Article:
Scientific Communications Group is a full spectrum, scientific communications firm focusing on educating healthcare professionals who come in contact with rare disease patients. tealbook caught up with Managing Partner Nicolle Peto to learn about their niche area of expertise, programs that have the potential to facilitate life-changing outcomes and more.
On the origins of the business
Scientific Communications Group started six years ago. The partners come from various backgrounds—sales, clinical, one is a medical doctor and one is a publisher. We’ve been working in the industry for over 25 years but the company started six years ago. What we have morphed into is really a highly-scientific clinical content company that works mainly with rare disease clients, clients who have products to treat rare diseases. The kind of work we do is largely live meetings and publishing. What we’re trying to do is communicate to the healthcare community on behalf of our clients, the pharmaceutical companies, about these rare diseases, and trying to get physicians who may not know they’re seeing a rare disease. Most of the time rare diseases don’t follow a steady, easy path. Patients take about eight to ten years to get diagnosed, on average. What we try to do is use our platform, which is live meetings, to educate physicians and shorten the span to diagnosis.
On occupying a niche area
I think what makes our business unique is we have found ourselves in a niche area doing this type of work. I couldn’t even tell you how many medical education and medical communication firms there are out there, and we all kind of do the same type of work. We created a program that speaks to figuring out the mystery of a rare disease which we call the medical mystery. This program we do is a program that helps identify patients with rare diseases. This has created this unique little niche area for us. We’re a minority company, we’re a woman-owned small business which is also unique and special and something that we’re proud of. It’s something I personally never thought I’d do, own my own business. I set out to do it after not liking the feel of a big agency and everything that goes along with that. Somehow six years later, in a crazy, up and down economy, I’m still here.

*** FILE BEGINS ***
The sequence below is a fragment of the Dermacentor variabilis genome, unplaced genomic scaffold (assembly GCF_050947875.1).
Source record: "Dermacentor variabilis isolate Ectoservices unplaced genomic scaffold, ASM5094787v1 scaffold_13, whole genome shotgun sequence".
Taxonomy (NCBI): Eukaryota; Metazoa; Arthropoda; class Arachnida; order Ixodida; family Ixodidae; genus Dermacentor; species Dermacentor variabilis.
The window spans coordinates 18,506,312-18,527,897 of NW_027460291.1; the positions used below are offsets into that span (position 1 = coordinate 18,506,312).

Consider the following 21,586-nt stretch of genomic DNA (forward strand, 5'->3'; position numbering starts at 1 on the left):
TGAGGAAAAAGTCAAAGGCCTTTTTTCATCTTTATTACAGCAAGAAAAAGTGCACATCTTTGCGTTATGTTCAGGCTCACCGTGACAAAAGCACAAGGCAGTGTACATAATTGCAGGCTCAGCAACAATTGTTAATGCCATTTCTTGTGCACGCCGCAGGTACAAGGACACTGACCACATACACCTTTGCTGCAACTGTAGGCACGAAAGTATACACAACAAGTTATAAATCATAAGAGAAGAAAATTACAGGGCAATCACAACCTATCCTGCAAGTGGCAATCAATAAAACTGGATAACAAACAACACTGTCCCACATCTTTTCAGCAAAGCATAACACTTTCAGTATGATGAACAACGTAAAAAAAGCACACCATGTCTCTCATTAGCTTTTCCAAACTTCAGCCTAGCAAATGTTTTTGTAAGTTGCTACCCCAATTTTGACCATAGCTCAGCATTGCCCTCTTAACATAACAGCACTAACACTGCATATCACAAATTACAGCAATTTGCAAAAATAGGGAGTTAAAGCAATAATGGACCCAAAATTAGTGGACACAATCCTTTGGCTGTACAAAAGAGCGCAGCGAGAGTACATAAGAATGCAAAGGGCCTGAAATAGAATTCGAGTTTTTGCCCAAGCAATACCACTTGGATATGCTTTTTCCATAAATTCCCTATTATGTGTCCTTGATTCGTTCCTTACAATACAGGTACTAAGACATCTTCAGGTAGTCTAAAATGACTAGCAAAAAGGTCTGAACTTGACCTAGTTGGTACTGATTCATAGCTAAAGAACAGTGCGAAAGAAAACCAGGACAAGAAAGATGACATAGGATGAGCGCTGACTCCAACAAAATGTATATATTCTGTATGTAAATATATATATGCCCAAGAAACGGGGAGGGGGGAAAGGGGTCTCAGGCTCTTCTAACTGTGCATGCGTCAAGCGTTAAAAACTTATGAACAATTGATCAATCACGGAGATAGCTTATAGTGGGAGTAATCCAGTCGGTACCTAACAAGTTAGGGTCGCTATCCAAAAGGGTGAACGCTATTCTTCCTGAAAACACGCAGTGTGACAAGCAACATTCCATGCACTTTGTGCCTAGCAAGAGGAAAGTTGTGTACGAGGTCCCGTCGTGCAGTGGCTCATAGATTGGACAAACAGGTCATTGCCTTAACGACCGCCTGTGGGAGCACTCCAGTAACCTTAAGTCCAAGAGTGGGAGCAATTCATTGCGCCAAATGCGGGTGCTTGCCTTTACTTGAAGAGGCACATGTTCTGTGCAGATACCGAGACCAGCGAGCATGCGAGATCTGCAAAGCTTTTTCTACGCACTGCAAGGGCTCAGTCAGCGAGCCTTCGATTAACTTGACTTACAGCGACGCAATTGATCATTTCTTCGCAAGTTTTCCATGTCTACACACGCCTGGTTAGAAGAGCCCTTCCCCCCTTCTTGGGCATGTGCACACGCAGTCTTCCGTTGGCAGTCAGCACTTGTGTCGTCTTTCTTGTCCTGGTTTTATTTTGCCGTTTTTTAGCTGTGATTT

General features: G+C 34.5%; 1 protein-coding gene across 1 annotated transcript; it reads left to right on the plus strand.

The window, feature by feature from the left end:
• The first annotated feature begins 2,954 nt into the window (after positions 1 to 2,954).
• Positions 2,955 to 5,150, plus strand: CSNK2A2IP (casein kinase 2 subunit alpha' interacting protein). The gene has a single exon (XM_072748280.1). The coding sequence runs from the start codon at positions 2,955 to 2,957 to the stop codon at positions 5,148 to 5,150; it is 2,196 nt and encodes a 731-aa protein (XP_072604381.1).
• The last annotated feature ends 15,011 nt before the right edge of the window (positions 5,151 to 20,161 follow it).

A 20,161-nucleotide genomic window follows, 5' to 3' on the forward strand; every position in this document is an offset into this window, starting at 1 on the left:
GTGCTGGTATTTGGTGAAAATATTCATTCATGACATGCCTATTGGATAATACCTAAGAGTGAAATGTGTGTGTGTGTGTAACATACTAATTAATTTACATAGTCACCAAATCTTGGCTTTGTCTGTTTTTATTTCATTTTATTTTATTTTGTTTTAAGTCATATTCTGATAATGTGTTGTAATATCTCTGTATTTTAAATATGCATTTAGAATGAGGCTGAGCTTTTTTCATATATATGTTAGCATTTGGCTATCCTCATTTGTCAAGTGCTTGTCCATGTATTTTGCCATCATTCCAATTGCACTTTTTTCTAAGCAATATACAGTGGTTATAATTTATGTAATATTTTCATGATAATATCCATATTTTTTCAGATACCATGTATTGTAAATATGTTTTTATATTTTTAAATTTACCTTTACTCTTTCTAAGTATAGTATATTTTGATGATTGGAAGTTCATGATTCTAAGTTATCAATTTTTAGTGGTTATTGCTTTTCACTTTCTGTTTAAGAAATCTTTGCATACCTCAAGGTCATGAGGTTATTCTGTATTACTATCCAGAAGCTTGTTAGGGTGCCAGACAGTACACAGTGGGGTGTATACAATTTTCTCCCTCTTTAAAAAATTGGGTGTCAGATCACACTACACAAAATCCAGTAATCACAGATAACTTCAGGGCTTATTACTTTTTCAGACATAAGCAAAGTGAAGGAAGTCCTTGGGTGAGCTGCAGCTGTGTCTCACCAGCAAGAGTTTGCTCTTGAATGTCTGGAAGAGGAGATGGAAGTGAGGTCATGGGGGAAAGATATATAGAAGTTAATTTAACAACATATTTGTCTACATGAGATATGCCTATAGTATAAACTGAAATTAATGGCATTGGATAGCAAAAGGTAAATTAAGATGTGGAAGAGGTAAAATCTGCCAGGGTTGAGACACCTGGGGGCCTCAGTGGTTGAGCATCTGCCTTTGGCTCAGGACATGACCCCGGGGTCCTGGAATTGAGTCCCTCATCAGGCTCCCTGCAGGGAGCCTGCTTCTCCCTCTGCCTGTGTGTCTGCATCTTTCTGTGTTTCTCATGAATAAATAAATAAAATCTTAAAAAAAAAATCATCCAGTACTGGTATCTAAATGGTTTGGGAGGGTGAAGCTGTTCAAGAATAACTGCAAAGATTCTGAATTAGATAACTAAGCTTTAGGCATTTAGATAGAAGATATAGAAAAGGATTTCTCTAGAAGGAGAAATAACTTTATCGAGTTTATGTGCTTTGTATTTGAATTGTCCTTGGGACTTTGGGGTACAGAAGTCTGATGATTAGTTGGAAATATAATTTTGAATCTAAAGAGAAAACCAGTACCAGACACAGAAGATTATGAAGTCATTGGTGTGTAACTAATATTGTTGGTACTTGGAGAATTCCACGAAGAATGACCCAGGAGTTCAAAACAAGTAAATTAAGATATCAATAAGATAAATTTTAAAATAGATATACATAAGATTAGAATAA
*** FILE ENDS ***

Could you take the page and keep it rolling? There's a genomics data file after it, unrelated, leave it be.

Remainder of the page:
On building sustainable client relationships
I think a lot of the time in this particular industry, the way you get clients is through clients. That seems to be how I grow the business, from my vantage point. I worked with this one company, and they took a chance on me, and we started working together and became successful. Over time, a lot of those people move on and go to different companies. I keep in touch with them and I network with them, and follow up with them endlessly, and they become a client. They branch into other places and I try to grow with them. I’ve found growing from my base is where I’ve had the most success.
On the overlap between innovation and persistence
I think being innovative is just sticking with it. I’m Managing Partner, so I’m in charge of new business and getting in front of clients. Being innovative is always like you’re finding new ways to get people’s attention, you’re finding new ways to sell your product, but a lot of that is just persistence to get in the door. Because if you can’t get in the door, you can be the most innovative company in the world, but if no one’s listening it doesn’t matter. I always go back to persistence.
On rewarding work in rare disease education
Doing this medical mystery has been the most rewarding of all. The way the program works is basically simulating how doctors are trained to become doctors in the first place. We go to medical conferences that take place all across the country, all year long, in different specialities. Either primary care, gynecology, Gastroenterology, pediatrics—all of the different ones. If I’m hired to do a program like this, what we’re trying to do is show the doctors, or the nurse practitioners or the physician’s assistants that are in the audience, a way a patient who has a rare disease may present. How they probably look like patients who you treat all the time, but if you really listen to what they’re saying, you might catch that this could be something not typical or atypical. You might actually be able to identify that this patient who has been coming for years or who has gone from doctor to doctor to doctor with all these various symptoms, might actually have a specific rare disease.
The most rewarding is when you have a physician tell you at the end of the program they think they might have misdiagnosed one of their patients that actually might be a rare disease, and then you find out that they followed up and talked to that patient. You might actually have something to do with changing someone’s life, in a very small way. Physicians get 95 percent of the credit, but if what my program does helps facilitate that, it’s the most rewarding kind of work I could imagine.
On the future
Right now we’re in the process of trying to close on some business. We have a new client who has a rare disease for spinal muscular atrophy that affects newborns, babies, toddlers, kids, teens, and adults. We’re hoping to really work with this client. We’re doing about eight or nine meetings with them in 2018 and I want to see where that goes. We’re looking to continually grow the business through really trying to help these companies identify patients and come up with some shorter time to diagnosis to treat these rare diseases. I just know we’re on our way.
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